Influence of adolescent alcohol misuse on antisocial behavior and depressive symptoms in young adulthood

PhD project (3/4 yr research project leading to independent research at the doctorate level)

Matthew Hickman, Jon Heron


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Rationale

Young people in the UK report some of the highest rates of alcohol consumption and hazardous drinking in Europe[1]. Recent trends suggest that monthly alcohol use may have decreased for young people over 16 and increased for those under 16 but with little change in trends in heavy episodic (binge) drinking and little to no difference between girls and boys with over 50% reporting heavy episodic drinking.[1] Average weekly alcohol consumption among women aged 16-19 nearly trebled from ~5 units in 1992 to 14 units per week in 2002 and the gap between men and women has narrowed,[2] Consistent with these data, we recently found that nearly 15% of both boys and girls aged 13-15 were classified as “high” frequency drinkers, and that by age 16 over 1 in 3 of boys and girls were defined as hazardous drinkers based on reported Alcohol Use Disorders Identification Test (AUDIT) scores.[3]

Aims & objectives

(1) Examine the potential role of alcohol exposure on the continuation or acceleration of antisocial behaviour, specifically to test the hypothesis that alcohol misuse acts as a snare on individual’s antisocial behaviour preventing “natural maturation”.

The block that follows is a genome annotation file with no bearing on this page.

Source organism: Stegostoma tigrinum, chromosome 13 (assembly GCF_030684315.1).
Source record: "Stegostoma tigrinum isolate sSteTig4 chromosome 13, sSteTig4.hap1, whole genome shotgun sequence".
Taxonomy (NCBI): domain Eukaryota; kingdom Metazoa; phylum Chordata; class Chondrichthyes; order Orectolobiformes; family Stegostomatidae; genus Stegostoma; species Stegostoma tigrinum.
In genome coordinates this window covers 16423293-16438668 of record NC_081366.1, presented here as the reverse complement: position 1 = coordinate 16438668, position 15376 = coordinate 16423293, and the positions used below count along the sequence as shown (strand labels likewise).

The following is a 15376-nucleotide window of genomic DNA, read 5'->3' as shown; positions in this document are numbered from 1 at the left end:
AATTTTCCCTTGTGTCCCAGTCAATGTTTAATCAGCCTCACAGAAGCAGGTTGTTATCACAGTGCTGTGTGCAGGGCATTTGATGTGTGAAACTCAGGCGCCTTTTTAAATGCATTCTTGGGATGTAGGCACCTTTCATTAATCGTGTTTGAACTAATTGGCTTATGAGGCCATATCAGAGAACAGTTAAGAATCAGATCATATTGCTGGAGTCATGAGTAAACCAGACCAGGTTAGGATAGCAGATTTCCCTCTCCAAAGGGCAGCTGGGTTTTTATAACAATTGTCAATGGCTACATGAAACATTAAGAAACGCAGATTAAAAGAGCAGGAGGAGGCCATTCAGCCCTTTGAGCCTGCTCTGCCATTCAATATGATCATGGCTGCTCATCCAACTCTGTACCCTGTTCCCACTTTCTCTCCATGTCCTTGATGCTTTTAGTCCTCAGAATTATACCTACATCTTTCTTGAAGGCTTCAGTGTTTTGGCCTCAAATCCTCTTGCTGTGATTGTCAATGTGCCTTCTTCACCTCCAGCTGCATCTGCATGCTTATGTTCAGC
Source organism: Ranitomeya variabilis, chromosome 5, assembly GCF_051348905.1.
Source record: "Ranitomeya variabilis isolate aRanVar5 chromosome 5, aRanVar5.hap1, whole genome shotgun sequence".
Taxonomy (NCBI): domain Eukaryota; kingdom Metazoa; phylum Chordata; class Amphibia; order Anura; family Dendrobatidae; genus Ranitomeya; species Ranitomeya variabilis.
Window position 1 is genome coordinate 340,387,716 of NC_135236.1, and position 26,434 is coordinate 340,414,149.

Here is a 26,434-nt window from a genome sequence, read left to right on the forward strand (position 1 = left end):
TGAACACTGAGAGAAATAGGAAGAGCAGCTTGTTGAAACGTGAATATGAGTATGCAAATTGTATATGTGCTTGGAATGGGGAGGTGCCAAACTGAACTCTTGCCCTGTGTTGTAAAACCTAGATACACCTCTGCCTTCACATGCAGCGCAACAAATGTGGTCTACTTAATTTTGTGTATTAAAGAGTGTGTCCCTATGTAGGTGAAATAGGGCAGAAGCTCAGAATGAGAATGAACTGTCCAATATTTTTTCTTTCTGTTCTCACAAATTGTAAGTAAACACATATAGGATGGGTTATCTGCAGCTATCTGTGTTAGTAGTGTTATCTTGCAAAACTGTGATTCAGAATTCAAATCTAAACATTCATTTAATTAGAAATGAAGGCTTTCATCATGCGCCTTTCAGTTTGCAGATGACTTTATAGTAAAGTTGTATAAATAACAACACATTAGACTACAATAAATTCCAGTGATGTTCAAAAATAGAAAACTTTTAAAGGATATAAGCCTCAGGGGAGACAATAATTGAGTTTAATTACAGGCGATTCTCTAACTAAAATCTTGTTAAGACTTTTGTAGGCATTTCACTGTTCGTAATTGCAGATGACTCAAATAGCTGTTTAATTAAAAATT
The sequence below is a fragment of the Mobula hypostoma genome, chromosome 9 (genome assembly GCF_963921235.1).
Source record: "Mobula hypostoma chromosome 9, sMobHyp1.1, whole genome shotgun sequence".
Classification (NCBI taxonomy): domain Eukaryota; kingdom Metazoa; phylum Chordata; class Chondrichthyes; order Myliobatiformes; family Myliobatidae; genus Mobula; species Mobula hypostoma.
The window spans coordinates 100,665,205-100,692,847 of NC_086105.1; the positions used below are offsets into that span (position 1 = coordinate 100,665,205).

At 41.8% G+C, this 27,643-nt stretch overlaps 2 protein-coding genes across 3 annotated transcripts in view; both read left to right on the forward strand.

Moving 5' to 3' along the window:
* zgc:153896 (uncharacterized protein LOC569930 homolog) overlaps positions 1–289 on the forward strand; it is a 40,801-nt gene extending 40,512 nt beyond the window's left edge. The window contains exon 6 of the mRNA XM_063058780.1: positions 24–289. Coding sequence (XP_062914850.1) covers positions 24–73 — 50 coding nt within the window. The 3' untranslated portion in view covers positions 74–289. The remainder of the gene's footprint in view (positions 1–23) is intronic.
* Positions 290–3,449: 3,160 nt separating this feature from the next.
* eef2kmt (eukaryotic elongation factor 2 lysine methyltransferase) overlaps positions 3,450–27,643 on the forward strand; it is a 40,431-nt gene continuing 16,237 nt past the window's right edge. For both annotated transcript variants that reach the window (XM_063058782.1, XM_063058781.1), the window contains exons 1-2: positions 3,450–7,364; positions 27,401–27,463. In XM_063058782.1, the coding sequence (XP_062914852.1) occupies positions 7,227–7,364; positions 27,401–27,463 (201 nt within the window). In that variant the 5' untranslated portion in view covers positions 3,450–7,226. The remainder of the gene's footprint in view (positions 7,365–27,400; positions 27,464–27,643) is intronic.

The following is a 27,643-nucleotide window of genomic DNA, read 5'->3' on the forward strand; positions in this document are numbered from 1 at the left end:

(2) Examine trends in alcohol misuse and depressive symptoms and test alternative hypotheses about how they inter-relate.

Methods

The project will work with repeated self-report measures of alcohol use/misuse from the ALSPAC study along with antisocial behaviour and depressive symptoms.

The methods will consist of a range of latent variable models within the Structural Equation Modelling (SEM) environment.

References

1] The 2011 ESPAD report. The Swedish Council for Information on Alcohol and Other Drugs, Stockholm, Sweden
2] Goddard E. Estimating alcohol consumption from survey data. London: ONS HMSO; 2007
3] Patterns of alcohol use in early adolescence predict problem use at age 16. Alcohol Alcohol. 2012;47(2)


Created on Oct. 1, 2015, 9 a.m.